Leave a legacy you can be proud of: 5 considerations for choosing retirement beneficiaries
You work hard to build your retirement savings. And that money will likely fund more than just your future.
Make sure it goes where you want when you pass on. Choose (and regularly review) a beneficiary for your 401(k) and IRA plans.
What is a beneficiary?
Beneficiaries are the people (or entities, like a trust or group) who receive your retirement funds when you die. Choosing a beneficiary is important because it’s typically who your money goes to first—even if your will says otherwise.
How should I choose a beneficiary?
It’s pretty easy: Choose who and what matters most to you. “Think about your values when determining how you want to leave a legacy,” says Joe Swanson, a financial services representative for Principal® in Minnetonka, Minnesota. "Retirement accounts are among most investors' largest assets. You wouldn't take a chance on who inherits your home—why would you do that with your retirement savings?"
5 things to consider when naming a retirement beneficiary
1. Pick people you want to provide for (and review regularly).
A spouse, a child, a nephew—take care of the ones you love most. Then revisit your decision when a big life change happens, like divorce, remarriage, birth, or death. Swanson recommends reviewing your designations every few years.
2. Think about asset protection.
Consider a trust if you want more customization around how your money goes to beneficiaries. It protects your assets (things like retirement investments and even property) by letting you plan when and how inheritances are distributed. Trusts also help minimize your estate tax liability.
3. Designate a custodian for minor children.
If you name a minor (generally someone under 18) as your beneficiary, designate a custodian. This person manages the child’s inheritance until they reach a certain age. If you don't, the state may decide for you, and the custodian could end up being someone you wouldn't have chosen.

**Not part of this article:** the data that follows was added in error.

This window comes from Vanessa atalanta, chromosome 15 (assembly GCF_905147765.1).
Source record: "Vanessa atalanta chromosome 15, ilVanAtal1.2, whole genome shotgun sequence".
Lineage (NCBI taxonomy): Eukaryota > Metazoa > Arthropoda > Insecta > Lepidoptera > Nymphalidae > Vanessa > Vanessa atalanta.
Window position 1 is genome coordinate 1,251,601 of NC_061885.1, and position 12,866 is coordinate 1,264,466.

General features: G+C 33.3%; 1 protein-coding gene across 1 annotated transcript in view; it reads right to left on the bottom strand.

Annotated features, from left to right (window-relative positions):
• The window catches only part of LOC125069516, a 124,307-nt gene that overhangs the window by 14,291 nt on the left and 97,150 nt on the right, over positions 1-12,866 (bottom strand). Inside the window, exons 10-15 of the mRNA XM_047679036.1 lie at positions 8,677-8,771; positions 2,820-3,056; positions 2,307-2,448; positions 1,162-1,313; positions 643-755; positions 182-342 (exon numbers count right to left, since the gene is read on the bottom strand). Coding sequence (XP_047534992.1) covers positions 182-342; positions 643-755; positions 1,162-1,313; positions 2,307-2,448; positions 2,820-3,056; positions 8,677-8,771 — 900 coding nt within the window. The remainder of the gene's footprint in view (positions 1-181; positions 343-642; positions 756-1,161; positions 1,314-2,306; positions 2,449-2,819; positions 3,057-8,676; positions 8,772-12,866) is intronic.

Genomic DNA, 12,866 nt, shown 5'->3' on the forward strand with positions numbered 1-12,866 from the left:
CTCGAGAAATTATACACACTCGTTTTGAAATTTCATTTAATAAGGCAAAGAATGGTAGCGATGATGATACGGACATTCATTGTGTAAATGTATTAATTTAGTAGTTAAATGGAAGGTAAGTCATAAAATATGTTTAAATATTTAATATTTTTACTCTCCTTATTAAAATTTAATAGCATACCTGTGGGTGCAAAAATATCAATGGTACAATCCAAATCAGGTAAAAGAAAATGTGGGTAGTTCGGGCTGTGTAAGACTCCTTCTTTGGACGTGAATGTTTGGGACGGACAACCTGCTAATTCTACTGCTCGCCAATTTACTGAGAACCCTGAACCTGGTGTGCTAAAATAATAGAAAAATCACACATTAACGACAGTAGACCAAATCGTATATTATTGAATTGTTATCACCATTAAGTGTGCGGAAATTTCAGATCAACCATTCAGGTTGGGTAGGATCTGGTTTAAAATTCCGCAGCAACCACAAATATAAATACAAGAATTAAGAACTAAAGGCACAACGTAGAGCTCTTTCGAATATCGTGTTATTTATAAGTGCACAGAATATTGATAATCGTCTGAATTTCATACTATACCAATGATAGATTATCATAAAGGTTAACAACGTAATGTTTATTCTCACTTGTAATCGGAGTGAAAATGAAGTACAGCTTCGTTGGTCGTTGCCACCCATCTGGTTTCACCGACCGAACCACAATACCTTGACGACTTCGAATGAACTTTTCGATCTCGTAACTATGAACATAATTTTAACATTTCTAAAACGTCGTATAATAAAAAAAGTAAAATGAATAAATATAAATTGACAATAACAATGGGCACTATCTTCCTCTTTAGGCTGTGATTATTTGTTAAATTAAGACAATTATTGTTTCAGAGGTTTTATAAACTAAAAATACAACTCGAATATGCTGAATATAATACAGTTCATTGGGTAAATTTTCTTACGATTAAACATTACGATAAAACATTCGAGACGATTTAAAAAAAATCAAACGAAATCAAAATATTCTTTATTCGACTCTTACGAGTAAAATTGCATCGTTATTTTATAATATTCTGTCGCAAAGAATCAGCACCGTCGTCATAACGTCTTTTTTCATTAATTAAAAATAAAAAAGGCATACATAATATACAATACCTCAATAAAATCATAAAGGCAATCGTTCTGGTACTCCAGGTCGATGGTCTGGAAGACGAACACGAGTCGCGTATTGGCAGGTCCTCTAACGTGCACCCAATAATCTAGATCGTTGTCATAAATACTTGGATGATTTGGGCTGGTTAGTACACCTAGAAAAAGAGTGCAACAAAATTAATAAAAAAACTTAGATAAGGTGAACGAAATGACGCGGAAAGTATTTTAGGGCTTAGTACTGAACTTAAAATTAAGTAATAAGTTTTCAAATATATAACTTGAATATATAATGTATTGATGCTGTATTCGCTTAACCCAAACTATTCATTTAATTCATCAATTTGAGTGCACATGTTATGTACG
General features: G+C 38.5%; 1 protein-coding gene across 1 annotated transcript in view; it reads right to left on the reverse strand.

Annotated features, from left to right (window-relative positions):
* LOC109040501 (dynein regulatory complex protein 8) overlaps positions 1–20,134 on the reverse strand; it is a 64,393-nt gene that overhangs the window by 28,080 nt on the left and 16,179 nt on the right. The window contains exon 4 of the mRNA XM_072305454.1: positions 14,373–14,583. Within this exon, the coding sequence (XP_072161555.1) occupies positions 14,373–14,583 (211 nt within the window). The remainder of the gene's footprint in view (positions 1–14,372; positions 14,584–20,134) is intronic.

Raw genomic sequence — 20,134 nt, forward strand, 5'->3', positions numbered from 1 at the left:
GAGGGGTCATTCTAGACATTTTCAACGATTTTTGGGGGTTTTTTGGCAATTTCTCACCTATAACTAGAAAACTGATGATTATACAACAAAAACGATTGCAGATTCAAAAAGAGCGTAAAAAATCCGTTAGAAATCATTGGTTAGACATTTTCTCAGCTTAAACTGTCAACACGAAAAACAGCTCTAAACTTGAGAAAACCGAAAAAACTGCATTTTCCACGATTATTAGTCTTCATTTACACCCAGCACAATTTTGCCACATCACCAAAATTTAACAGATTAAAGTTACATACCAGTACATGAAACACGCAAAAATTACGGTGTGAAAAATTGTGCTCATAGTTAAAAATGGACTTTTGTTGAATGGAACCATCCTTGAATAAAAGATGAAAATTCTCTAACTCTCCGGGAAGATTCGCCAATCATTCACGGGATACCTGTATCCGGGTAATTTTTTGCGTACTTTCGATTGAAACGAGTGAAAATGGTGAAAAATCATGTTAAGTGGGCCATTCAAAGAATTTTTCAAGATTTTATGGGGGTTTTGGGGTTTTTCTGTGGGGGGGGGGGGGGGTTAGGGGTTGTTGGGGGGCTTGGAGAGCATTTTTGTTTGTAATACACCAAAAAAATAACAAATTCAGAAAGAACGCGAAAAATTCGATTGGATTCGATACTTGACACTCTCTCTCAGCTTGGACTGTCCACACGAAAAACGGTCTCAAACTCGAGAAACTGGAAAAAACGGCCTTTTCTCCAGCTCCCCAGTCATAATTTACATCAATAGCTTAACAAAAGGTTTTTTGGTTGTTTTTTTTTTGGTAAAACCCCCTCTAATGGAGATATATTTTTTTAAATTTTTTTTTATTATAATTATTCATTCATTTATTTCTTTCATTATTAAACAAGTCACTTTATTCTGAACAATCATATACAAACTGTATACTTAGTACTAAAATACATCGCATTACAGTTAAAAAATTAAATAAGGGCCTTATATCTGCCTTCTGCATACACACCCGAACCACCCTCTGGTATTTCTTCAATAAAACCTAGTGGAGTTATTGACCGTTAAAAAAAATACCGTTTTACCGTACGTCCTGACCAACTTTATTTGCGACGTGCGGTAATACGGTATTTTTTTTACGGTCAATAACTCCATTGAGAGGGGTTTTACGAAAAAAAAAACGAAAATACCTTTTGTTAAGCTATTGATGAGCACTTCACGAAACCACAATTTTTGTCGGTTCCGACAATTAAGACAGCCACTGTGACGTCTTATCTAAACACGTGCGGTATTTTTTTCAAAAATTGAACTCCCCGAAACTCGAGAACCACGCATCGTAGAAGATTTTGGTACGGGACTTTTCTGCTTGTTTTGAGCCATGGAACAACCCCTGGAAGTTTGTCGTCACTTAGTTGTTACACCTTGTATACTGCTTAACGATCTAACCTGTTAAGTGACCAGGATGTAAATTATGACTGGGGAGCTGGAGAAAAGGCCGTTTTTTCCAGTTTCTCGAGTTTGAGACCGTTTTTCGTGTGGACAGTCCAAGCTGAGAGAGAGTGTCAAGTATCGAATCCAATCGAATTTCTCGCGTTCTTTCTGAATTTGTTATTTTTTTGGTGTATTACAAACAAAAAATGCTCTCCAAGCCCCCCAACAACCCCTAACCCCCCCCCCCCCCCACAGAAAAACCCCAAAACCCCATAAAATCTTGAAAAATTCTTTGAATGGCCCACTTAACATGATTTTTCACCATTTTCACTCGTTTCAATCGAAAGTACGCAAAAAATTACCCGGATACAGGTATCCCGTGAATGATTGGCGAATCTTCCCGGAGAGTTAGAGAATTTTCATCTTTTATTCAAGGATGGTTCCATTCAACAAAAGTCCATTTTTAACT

4. Consider sharing with a charity or organization.
“Many folks name a church, a school, or a community organization as a beneficiary on part of their money and life insurance proceeds,” says Swanson. If you designate a charity to inherit your savings, check periodically to make sure it's still operating as a non-profit organization.
5. Don’t rely on the default.
If you don't name a beneficiary, retirement funds in 401(k)s and IRAs generally go to your spouse—even if you meant to leave the money to someone else. If you're single, your retirement funds could go directly to your estate, which means the courts would determine how they should be distributed. And that could be a long, expensive process.
Make beneficiary reviews a regular part of your financial planning. Leave a legacy you can be proud of.
Beneficiary designations are legal designations that are needed whenever a qualified retirement plan provides benefits to beneficiaries of deceased participants. They state who is to receive the benefits and how benefits are to be paid in the event of a plan participant’s death. Certain beneficiary designations cannot be completed online. Instead, a paper form must be completed and signed. If needed, you will be given the option to print the paper beneficiary form from the website. Based on your marital status, your designation may require spousal approval.